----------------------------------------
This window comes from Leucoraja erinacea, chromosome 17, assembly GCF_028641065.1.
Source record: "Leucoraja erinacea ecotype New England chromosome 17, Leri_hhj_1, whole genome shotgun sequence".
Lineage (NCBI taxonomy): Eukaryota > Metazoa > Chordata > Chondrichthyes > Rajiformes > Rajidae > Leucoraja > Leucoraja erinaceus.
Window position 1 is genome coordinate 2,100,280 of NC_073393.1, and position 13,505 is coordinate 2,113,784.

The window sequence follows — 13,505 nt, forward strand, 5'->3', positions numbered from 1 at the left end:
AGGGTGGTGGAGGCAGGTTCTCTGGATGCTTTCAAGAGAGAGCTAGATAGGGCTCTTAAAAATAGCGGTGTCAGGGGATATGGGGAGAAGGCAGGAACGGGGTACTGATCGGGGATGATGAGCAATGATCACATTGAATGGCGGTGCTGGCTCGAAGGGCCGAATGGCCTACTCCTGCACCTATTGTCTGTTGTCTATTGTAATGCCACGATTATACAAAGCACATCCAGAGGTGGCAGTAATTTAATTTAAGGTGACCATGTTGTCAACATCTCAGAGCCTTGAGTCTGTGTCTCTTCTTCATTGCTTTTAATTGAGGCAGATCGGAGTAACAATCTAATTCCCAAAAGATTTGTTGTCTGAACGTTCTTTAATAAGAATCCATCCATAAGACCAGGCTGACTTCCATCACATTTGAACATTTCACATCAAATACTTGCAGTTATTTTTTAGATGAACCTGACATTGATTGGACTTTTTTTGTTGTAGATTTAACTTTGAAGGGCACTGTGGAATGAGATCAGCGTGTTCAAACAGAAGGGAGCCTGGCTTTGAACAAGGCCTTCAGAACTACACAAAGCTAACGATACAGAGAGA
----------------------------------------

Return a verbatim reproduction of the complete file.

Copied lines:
This window comes from Leucoraja erinacea, chromosome 17, assembly GCF_028641065.1.
Source record: "Leucoraja erinacea ecotype New England chromosome 17, Leri_hhj_1, whole genome shotgun sequence".
Lineage (NCBI taxonomy): Eukaryota > Metazoa > Chordata > Chondrichthyes > Rajiformes > Rajidae > Leucoraja > Leucoraja erinaceus.
Window position 1 is genome coordinate 2,100,280 of NC_073393.1, and position 13,505 is coordinate 2,113,784.

The window sequence follows — 13,505 nt, forward strand, 5'->3', positions numbered from 1 at the left end:
AGGGTGGTGGAGGCAGGTTCTCTGGATGCTTTCAAGAGAGAGCTAGATAGGGCTCTTAAAAATAGCGGTGTCAGGGGATATGGGGAGAAGGCAGGAACGGGGTACTGATCGGGGATGATGAGCAATGATCACATTGAATGGCGGTGCTGGCTCGAAGGGCCGAATGGCCTACTCCTGCACCTATTGTCTGTTGTCTATTGTAATGCCACGATTATACAAAGCACATCCAGAGGTGGCAGTAATTTAATTTAAGGTGACCATGTTGTCAACATCTCAGAGCCTTGAGTCTGTGTCTCTTCTTCATTGCTTTTAATTGAGGCAGATCGGAGTAACAATCTAATTCCCAAAAGATTTGTTGTCTGAACGTTCTTTAATAAGAATCCATCCATAAGACCAGGCTGACTTCCATCACATTTGAACATTTCACATCAAATACTTGCAGTTATTTTTTAGATGAACCTGACATTGATTGGACTTTTTTTGTTGTAGATTTAACTTTGAAGGGCACTGTGGAATGAGATCAGCGTGTTCAAACAGAAGGGAGCCTGGCTTTGAACAAGGCCTTCAGAACTACACAAAGCTAACGATACAGAGAGA